Tag Archives: recipe

Alliums, Brimstone Tart, and the raison d’etre of spices

If it smells like onion or garlic, it’s in the genus Allium, and it smells that way because of an ancient arms raceThose alliaceous aromas have a lot of sulfur in them, like their counterparts in the crucifers. You can combine them into a Brimstone Tart, if you can get past the tears.

The alliums

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garlic curing

The genus Allium is one of the largest genera on the planet, boasting (probably) over 800 species (Friesen et al. 2006, Hirschegger et al. 2009, Mashayehki and Columbus 2014), with most species clustered around central Asia or western North America. Like all of the very speciose genera, Allium includes tremendous variation and internal evolutionary diversification within the genus, and 15 monophyletic (derived from a single common ancestor) subgenera within Allium are currently recognized (Friesen et al. 2006). Only a few have commonly cultivated (or wildharvested by me) species, however, shown on the phylogeny below. Continue reading

The Extreme Monocots

Coconut palms grow some of the biggest seeds on the planet (coconuts), and the tiny black specks in very good real vanilla ice cream are clumps of some of the smallest, seeds from the fruit of the vanilla orchid (the vanilla “bean”). Both palms and orchids are in the large clade of plants called monocots. About a sixth of flowering plant species are monocots, and among them are several noteworthy botanical record-holders and important food plants, all subject to biological factors pushing the size of their seeds to the extremes. Continue reading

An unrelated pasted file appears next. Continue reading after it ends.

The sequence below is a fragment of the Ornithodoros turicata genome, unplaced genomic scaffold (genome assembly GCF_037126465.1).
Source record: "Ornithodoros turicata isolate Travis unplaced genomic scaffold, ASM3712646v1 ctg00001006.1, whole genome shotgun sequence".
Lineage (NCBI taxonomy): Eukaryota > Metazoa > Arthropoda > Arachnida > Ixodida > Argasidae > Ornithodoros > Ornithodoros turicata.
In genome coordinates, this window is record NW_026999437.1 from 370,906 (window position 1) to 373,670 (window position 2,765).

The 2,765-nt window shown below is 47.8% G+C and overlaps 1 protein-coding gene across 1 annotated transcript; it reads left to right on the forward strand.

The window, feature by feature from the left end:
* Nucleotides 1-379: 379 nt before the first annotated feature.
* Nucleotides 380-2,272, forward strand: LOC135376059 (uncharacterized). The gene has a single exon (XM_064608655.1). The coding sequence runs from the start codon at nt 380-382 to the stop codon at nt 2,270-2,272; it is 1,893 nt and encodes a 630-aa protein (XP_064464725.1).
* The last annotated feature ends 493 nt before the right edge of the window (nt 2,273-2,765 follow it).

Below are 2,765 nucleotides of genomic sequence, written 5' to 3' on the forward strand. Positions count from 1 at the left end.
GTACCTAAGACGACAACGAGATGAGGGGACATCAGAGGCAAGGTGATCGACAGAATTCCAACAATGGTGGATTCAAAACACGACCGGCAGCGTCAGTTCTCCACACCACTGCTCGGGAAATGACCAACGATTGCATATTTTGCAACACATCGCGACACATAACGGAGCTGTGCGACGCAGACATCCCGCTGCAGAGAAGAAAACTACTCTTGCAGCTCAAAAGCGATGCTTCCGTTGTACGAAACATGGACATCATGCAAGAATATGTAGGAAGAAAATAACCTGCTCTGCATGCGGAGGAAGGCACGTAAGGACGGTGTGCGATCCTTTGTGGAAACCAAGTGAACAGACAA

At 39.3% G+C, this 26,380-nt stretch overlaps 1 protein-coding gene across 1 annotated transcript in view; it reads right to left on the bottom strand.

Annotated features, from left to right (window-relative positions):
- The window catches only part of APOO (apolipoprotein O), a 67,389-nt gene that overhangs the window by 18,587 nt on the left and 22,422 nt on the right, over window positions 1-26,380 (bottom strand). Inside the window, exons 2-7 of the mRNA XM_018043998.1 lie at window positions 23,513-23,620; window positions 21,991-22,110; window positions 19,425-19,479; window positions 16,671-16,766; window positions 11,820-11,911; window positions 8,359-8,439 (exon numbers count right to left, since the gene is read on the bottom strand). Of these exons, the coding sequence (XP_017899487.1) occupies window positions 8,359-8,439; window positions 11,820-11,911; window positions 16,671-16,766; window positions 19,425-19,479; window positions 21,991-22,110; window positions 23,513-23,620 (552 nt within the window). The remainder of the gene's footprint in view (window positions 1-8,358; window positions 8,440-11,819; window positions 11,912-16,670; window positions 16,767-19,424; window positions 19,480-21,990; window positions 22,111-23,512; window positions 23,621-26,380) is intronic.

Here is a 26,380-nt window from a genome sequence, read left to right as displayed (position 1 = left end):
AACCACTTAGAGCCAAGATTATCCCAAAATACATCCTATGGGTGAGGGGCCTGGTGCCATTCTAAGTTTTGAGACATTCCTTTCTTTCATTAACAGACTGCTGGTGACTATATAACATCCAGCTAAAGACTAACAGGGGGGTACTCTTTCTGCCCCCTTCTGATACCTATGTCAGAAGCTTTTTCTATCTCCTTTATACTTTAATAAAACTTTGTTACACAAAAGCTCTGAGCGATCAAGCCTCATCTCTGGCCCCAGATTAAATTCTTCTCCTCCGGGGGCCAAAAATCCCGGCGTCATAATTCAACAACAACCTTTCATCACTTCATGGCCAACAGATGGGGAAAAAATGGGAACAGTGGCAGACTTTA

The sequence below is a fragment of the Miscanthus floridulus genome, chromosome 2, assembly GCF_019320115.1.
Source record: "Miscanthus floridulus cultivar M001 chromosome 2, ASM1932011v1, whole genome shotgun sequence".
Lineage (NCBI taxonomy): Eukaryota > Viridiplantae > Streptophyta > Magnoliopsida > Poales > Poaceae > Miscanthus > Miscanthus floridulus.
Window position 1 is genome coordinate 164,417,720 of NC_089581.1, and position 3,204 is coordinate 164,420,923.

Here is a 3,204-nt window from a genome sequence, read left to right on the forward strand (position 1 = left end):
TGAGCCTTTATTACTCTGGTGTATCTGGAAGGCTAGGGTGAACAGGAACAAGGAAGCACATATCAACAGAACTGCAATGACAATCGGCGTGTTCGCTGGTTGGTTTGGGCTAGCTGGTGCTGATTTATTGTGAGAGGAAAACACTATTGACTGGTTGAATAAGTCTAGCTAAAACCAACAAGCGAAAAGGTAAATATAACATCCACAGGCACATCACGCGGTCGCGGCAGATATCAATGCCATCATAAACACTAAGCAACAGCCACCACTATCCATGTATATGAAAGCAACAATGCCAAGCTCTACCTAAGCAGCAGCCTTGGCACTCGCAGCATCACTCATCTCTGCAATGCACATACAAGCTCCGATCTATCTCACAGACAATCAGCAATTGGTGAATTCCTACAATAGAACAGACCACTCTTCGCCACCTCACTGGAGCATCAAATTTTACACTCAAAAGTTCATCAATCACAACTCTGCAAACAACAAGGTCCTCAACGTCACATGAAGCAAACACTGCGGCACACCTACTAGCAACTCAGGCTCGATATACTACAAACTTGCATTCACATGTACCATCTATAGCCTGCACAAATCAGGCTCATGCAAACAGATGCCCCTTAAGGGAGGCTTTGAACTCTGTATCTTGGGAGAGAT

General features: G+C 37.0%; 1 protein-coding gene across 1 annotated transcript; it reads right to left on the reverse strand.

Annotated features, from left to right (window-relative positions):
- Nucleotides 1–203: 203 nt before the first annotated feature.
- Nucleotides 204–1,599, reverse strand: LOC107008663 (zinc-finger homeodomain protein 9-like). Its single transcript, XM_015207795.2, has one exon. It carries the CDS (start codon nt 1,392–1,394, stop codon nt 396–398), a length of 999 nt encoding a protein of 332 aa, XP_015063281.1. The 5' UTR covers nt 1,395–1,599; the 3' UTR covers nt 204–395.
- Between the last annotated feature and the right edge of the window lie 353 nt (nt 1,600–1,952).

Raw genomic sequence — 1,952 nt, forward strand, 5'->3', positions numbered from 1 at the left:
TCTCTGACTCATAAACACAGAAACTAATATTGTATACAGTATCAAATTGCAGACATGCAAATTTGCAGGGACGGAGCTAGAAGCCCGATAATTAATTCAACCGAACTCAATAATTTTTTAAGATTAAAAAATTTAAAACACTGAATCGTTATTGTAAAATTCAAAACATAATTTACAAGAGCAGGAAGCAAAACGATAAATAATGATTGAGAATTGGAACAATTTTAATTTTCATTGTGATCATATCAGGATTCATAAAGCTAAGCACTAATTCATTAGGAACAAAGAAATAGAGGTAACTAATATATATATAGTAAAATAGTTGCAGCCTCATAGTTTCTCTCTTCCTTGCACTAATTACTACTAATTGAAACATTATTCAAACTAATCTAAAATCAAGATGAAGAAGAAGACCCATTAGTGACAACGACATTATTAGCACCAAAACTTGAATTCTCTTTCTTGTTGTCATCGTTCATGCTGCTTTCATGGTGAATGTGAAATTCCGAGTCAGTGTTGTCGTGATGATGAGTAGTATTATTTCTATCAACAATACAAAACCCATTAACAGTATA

Walnut nostalgia

Walnuts may not seem like summer fruits, but they are – as long as you have the right recipe.  Katherine takes you to the heart of French walnut country for green walnut season.

France 1154 Eng newAnnotation fullRes 2

Public domain, via wikimedia commons

English walnuts do not come from England. The English walnut came to American shores from England, but the English got them from the French. The (now) French adopted walnut cultivation from the Romans two millennia ago, back when they were still citizens of Gallia Aquitania. Some people call this common walnut species “Persian walnut,” a slightly better name, as it does seem to have evolved originally somewhere east of the Mediterranean. But the most accurate name for the common walnut is Juglans regia, which means something like “Jove’s kingly nuts.” I think of them as queenly nuts, in honor of Eleanor of Aquitaine, because if any queen had nuts, she certainly did. During her lifetime the Aquitaine region of France became a major exporter of walnuts and walnut oil to northern Europe, and it remains so more than 800 years later. Continue reading

Origin stories: spices from the lowest branches of the tree

Why do so many rich tropical spices come from a few basal branches of the plant evolutionary tree?  Katherine looks to their ancestral roots and finds a cake recipe for the mesozoic diet.

I think it was the Basal Angiosperm Cake that established our friendship a decade ago.  Jeanne was the only student in my plant taxonomy class to appreciate the phylogeny-based cake I had made to mark the birthday of my co-teacher and colleague, Will Cornwell.  Although I am genuinely fond of Will, I confess to using his birthday as an excuse to play around with ingredients derived from the lowermost branches of the flowering plant evolutionary tree. The recipe wasn’t even pure, since I abandoned the phylogenetically apt avocado for a crowd-pleasing evolutionary new-comer, chocolate.  It also included flour and sugar, both monocots.  As flawed as it was, the cake episode showed that Jeanne and I share some unusual intellectual character states – synapomorphies of the brain – and it launched our botanical collaborations.

Branches at the base of the angiosperm tree